“We are now planning to house everything from seven months of age for the rest of their lives,” Colin said.

“People ask me, ‘Why would you house your heifers?’ And, the answer is simple really: it works so well. The heifers are well-fed and well-grown, and it has freed up 50ha that we can now crop on. At $10,000 a hectare, that's a significant sum.”


Water is also the burning issue for many Australian dairymen. Colin said confined housing has helped them to manage that.

“Dairy Australia [DA] did a study in 2010 regarding water use on farms, and one thing I did get out of it back then – which I assume was done mostly on grazing systems – was that farmers were getting 1200 litres of milk per megalitre of water used.

“So, I had a look at our system. We were getting around 7500 litres of milk/ML of water used. That’s six times what DA found. And ours also included all the feed grown for our dry cows that wasn’t turned into milk.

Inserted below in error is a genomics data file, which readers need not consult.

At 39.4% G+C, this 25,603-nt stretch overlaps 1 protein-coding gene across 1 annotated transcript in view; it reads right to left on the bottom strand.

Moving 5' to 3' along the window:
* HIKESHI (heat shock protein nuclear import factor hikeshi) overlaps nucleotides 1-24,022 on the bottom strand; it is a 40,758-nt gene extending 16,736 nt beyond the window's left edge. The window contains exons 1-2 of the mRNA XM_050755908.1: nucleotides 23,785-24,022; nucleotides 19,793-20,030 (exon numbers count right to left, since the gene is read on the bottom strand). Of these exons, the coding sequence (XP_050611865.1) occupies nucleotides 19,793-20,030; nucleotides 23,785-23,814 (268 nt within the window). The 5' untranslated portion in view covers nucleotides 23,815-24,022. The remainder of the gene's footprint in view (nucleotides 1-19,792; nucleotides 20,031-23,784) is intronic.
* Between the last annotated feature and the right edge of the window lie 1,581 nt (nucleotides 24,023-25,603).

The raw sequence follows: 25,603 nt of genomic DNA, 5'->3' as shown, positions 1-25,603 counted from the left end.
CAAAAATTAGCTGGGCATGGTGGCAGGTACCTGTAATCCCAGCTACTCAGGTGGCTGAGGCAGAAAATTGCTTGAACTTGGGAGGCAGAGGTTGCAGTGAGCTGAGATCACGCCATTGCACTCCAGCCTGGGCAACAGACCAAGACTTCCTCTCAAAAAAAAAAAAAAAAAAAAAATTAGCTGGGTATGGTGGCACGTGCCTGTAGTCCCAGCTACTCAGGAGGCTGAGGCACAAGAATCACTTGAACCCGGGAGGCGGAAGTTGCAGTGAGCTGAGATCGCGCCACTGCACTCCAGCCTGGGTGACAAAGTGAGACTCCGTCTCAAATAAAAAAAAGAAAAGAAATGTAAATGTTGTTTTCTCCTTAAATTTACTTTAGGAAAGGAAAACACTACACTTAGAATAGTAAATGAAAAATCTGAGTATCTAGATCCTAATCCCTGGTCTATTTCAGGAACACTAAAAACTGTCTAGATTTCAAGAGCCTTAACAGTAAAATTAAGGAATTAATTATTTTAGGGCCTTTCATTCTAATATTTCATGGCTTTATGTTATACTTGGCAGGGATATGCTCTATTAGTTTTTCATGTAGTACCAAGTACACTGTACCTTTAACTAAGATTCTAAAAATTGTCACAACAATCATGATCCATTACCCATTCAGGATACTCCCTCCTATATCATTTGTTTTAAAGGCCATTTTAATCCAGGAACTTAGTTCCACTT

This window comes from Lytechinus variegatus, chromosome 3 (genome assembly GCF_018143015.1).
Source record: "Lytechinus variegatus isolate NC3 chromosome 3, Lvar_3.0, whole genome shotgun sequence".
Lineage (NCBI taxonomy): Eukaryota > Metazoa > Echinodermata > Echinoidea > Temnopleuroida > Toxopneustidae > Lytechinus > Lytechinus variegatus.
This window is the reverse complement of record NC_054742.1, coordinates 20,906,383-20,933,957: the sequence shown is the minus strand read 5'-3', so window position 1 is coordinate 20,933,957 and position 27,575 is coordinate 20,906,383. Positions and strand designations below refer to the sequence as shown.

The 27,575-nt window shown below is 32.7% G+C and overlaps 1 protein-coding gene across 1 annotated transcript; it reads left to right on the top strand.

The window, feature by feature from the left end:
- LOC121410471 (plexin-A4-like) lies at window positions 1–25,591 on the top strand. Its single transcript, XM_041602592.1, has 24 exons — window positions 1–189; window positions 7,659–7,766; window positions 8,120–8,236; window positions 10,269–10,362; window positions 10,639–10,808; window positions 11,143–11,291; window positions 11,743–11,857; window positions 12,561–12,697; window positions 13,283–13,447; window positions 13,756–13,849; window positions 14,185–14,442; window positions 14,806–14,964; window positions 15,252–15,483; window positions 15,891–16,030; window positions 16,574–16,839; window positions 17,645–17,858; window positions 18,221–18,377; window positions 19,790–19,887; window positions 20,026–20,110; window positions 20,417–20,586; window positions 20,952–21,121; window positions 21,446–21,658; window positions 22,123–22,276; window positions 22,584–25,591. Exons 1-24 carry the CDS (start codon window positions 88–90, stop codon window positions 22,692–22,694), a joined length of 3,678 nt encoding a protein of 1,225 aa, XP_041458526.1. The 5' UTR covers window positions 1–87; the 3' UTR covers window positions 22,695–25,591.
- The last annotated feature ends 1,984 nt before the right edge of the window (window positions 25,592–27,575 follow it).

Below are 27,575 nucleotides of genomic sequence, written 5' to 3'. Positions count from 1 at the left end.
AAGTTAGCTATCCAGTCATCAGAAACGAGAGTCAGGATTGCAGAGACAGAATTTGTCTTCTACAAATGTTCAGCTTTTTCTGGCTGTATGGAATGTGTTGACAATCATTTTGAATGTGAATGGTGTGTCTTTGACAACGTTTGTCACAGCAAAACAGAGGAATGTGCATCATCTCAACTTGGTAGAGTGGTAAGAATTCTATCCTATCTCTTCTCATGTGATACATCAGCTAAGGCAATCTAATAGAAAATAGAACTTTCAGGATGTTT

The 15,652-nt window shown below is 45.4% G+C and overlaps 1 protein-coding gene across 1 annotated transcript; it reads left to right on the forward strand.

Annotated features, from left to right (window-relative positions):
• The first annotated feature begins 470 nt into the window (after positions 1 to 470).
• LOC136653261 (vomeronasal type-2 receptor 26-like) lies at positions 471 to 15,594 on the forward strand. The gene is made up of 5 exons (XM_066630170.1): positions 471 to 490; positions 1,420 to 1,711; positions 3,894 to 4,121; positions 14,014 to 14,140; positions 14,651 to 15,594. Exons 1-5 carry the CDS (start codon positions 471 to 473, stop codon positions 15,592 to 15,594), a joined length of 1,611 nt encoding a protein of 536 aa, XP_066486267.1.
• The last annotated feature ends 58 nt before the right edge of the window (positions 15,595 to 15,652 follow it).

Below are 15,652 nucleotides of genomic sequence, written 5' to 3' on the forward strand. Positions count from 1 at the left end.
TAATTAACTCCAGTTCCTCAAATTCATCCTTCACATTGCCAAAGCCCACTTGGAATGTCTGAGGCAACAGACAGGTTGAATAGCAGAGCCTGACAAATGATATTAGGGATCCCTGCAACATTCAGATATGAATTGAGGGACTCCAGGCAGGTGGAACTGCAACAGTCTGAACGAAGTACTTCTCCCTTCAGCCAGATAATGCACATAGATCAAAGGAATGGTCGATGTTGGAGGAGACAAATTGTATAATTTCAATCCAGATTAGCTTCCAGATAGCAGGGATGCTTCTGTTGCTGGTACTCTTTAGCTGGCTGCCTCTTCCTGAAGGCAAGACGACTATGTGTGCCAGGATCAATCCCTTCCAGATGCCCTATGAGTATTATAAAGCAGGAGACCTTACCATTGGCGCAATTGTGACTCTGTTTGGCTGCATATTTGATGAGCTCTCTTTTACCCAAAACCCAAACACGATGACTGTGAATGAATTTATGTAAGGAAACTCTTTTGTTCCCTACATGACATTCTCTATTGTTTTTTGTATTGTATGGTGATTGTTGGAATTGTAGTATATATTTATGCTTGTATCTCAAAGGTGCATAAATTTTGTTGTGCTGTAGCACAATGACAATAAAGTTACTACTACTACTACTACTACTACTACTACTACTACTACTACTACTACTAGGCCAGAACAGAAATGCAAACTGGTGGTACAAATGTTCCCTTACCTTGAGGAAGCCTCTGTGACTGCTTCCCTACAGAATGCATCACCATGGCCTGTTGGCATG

“I really do believe there are huge water-efficiency gains in these confined-housing farming systems. It takes as much water to grow a crop, but you get so much more milk from that crop in confined housing.”


Thompson crop

> It takes as much water to grow a crop for a herd to graze as it does to make fodder for a housed herd, but you get more milk from the crop in confined housing, Colin Thompson told his peers.


Thompson farming

> Housing heifers freed up an additional 50ha for cropping in an area where land prices are sitting at $10,000 a hectare.


Which brought Colin to another important point.

“The best facility won’t work if it’s not managed right.